If the exposure time of the copper to the annealing atmosphere is short (as, for example, in the continuous annealing of wire for electrical cable), then increasing amounts of free oxygen can be tolerated with increasing speed. For annealing of heavier cables in tube furnaces, high-purity nitrogen alone with 1 or 2 ppm of free oxygen will suffice. Where speeds are higher in the induction annealing of fine wires, oxygen levels of up to 3% can be used, allowing non-cryogenically generated nitrogen to be employed directly as the protective atmosphere.
BrassBrass is a very different problem than copper. Zinc is much more oxidizable than copper. To make matters worse, both zinc and its oxide volatilize at high temperatures. Zinc can volatilize from coils of brass strip and oxidize to form white discoloration at the edges of coils. If zinc oxide forms at high temperatures, it also volatilizes and reprecipitates in the cooler parts of the furnace, including the cooling work, forming an unsightly white bloom. None of the atmospheres generated from the partial combustion of hydrocarbon fuel gases are suitable for the bright annealing of brass, although endothermically generated atmospheres are sometimes employed. Once again, however, the Boudouard reaction must be considered as such atmospheres contain CO, which will break down to soot and discolor the components.
In most furnaces a mixture of high-purity nitrogen with 40% hydrogen is suitable, although many operators use 100% hydrogen in high-integrity bell furnaces for the highest-quality product (Fig. 4). It is recommended that the dew point is maintained at less that -40°C. A HYDROFLEX™ control system can be used to ensure optimum atmosphere conditions at all times in continuous furnaces. It may be possible to use slightly less hydrogen if the furnace is very tight (for example, for hump-back continuous furnaces or where a less than fully bright finish is acceptable). Cracked ammonia can also be used but with the caveats given below for bronzes.
BronzeTin, as well as being less easily oxidized than zinc, forms a stable protective oxide at annealing temperatures. This makes bronzes easier to protect during the process. Although a rich exogas can be employed, it contains even more CO than the lean gas used for copper annealing. Hence, the toxicity and propensity to soot are increased. The non-toxic alternative is nitrogen/hydrogen. One solution to the provision of nitrogen/hydrogen mixtures is cracked ammonia. As in this case, however, where the proportion of hydrogen required is well below the 75% level produced, the economics are often poor. They can be improved by diluting the cracked ammonia with high-purity nitrogen. If cracking equipment is not well-maintained, ammonia carryover can occur, resulting in corrosive attack on copper-based alloys.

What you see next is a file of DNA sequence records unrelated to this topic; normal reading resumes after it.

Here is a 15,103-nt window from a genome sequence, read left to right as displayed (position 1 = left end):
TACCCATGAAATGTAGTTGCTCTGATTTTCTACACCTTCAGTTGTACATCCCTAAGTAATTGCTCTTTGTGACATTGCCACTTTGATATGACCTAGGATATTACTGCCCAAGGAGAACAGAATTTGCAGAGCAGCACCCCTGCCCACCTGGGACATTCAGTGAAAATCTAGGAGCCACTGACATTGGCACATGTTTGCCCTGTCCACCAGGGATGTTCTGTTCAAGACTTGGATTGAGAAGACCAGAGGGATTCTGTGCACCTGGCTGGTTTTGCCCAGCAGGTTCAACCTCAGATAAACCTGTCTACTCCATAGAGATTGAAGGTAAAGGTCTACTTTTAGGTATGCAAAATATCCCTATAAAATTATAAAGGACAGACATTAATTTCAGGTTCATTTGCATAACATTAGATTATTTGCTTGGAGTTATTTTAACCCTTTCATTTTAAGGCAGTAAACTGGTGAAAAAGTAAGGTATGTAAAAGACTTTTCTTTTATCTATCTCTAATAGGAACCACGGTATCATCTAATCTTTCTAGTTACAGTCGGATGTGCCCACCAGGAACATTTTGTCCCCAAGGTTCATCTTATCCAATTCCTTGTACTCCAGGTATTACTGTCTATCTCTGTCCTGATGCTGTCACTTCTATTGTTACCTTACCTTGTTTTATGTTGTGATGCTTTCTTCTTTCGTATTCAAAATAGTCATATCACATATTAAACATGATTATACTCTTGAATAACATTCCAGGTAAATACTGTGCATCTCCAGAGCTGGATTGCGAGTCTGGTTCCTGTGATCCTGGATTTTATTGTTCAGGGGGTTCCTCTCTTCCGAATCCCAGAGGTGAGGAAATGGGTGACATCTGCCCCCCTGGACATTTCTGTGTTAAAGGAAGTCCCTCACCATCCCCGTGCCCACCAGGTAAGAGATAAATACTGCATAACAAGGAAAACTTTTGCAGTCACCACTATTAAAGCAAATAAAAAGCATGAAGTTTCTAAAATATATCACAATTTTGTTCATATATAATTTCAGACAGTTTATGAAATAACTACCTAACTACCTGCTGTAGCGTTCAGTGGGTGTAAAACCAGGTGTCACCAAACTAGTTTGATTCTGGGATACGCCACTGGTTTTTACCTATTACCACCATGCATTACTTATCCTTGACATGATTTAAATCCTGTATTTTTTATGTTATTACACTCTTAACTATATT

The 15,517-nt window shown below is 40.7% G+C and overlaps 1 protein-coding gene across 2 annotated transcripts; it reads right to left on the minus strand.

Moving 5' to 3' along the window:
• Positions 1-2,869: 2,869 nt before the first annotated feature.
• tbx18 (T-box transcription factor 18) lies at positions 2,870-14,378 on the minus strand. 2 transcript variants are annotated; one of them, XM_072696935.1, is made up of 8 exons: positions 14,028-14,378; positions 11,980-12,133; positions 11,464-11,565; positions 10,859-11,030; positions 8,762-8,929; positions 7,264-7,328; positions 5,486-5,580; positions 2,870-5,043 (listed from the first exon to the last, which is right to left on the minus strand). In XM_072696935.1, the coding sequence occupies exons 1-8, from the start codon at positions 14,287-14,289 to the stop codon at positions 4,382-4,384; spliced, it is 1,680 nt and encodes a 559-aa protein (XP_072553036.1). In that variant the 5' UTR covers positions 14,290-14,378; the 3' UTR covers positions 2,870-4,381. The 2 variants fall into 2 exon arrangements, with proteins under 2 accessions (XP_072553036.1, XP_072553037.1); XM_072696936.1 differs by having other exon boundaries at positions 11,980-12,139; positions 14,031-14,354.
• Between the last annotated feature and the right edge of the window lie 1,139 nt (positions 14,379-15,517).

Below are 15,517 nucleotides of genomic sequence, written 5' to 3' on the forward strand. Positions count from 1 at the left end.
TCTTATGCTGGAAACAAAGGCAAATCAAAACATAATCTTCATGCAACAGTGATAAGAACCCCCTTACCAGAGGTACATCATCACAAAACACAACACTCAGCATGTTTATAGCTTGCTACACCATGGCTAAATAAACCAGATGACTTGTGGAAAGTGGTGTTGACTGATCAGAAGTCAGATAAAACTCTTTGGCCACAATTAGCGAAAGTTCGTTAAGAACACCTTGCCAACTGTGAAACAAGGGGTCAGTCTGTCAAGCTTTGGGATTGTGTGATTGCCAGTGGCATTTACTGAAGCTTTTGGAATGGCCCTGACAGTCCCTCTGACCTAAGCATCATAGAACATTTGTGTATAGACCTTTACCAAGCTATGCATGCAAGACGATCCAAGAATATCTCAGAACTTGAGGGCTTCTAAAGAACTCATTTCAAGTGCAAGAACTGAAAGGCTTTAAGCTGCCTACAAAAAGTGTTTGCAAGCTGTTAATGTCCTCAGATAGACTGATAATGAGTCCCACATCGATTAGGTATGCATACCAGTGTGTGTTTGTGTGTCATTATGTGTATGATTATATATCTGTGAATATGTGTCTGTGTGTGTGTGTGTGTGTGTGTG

The optimum solution is, therefore, to use a mixture of high-purity nitrogen and high-purity hydrogen. The proportion of hydrogen actually required is dependent upon the tightness of the furnace used. If possible, the proportion should be kept below 4.9%, which is the lower explosive limit. In the majority of well-sealed furnaces this is not a problem, and hydrogen levels as low as 2% have been successfully employed.
Other AlloysOther copper-based alloys contain active alloying elements such as aluminum, beryllium and zinc, but in relatively low amounts. These alloys can be annealed in protective atmospheres based on exothermically generated gas, as described above. However, nitrogen/hydrogen mixtures are preferable because of the ease of adjusting the reducing potential as well as considerations of toxicity and soot (Fig. 5 – lead photo). Monel 400 (66% Ni, 0.12% C, 0.90% Mn, 1.35% Fe, 0.15% Si, 31.5% Cu) and similar alloys remain bright and free of discoloration when heat treated in a reducing atmosphere.
SummaryAlthough the basic requirements of the atmosphere to keep any given alloy bright during annealing are fixed, the techniques available for meeting those requirements are numerous. The optimum method of supply in terms of cost, performance and environmental considerations depends on a number of factors, including furnace type and size. Several sources of advice are available, including the Copper Development Association (email@example.com), industrial gas suppliers such as Linde Gas (firstname.lastname@example.org) or specialist furnace manufacturers like Ebner-Industrieofenbau (email@example.com). IH
For more information: Contact Dr. Paul Stratton, CEng CSci FIMMM, heat-treatment and electronic-packaging application development, Linde AG BOC, Rother Valley Way, Holbrook, Sheffield, S20 3RP, UK; tel: +44 1484 328736; e-mail: firstname.lastname@example.org; web: www.linde-gas.com